LSU softball's historic offense seemed to be silences as the Tigers were swept by Alabama in the final regular season series of the season.
A team that averages 6.1 runs per game on the season only put up four combined runs in the weekend series against Alabama. They're looking to change that this weekend in the Southeastern Conference Tournament.
"I think we all still have a lot of confidence in ourselves," said junior center fielder Aliyah Andrews. "This past weekend happened and it's over with and I think we're ready to move on. We all know that we can do it. We're definitely confident, we just have to show it on the field."
A lot of what goes in inside the box for the Tigers right now is mental.
Andrews said they all know they have the ability and mechanics to go out there and perform, and it comes down to trusting yourself and each other.
"We work hard to make each other better," said senior second baseman Shemiah Sanchez. "We're as good as our worst player and we don't have a worst player. We're only as good as all of us. We need to make sure each of us is working hard and holding each other accountable."
Andrews said the most difficult part of the SEC Tournament is not knowing who you're going to play next. With any game or series, teams spend an entire week preparing.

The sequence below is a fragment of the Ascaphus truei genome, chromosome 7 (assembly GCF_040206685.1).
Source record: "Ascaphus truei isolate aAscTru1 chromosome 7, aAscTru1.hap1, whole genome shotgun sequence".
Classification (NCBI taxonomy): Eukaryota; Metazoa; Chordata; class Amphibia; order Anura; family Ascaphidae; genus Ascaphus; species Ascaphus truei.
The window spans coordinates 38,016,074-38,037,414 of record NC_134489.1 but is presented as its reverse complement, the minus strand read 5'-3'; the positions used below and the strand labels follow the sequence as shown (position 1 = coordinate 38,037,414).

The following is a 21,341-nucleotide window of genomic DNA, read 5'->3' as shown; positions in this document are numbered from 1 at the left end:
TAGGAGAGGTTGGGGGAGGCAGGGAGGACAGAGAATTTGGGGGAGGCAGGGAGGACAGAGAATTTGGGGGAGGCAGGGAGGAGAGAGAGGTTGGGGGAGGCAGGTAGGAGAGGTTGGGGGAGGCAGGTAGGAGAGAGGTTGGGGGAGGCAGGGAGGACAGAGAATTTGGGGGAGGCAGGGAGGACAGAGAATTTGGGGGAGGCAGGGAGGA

In the tournament, the Tigers have to be on their toes and be ready for whoever's on the other side of the field.
"That's the most exciting part I think," Andrews said. "It kind of lets you play loose to get up there and swing. We're prepared, but you just have to go out there and do what you know how to do."
Though the Tigers have faced many of these teams before — including their first opponent Florida — the tournament as a whole brings a different vibe to the team.
Senior third baseman Amanda Sanchez emphasizes the fact that anybody can beat anybody in the SEC, so no matter what, competition will be fierce.
"It's a different feel," Shemiah Sanchez said. "We definitely want to come out firing on all cylinders — the offense, pitching, defense. It's teams that we've seen before, so they know us and we know them."
Coach Beth Torina this SEC Tournament will do more to help than harm the Tigers — who currently sit at No. 10 in the polls, on the cusp of hosting a super regional.
Amanda Sanchez said improving their NCAA tournament standing isn't a priority right now, since the seeding is out of their hands.
"I think the tournament can do a lot for you," Torina said. "I don't think it really hurts you when you're in the SEC because all of our teams are so strong. I think playing well there can help you in a lot of different ways — not only with the committee, but with the team and your confidence."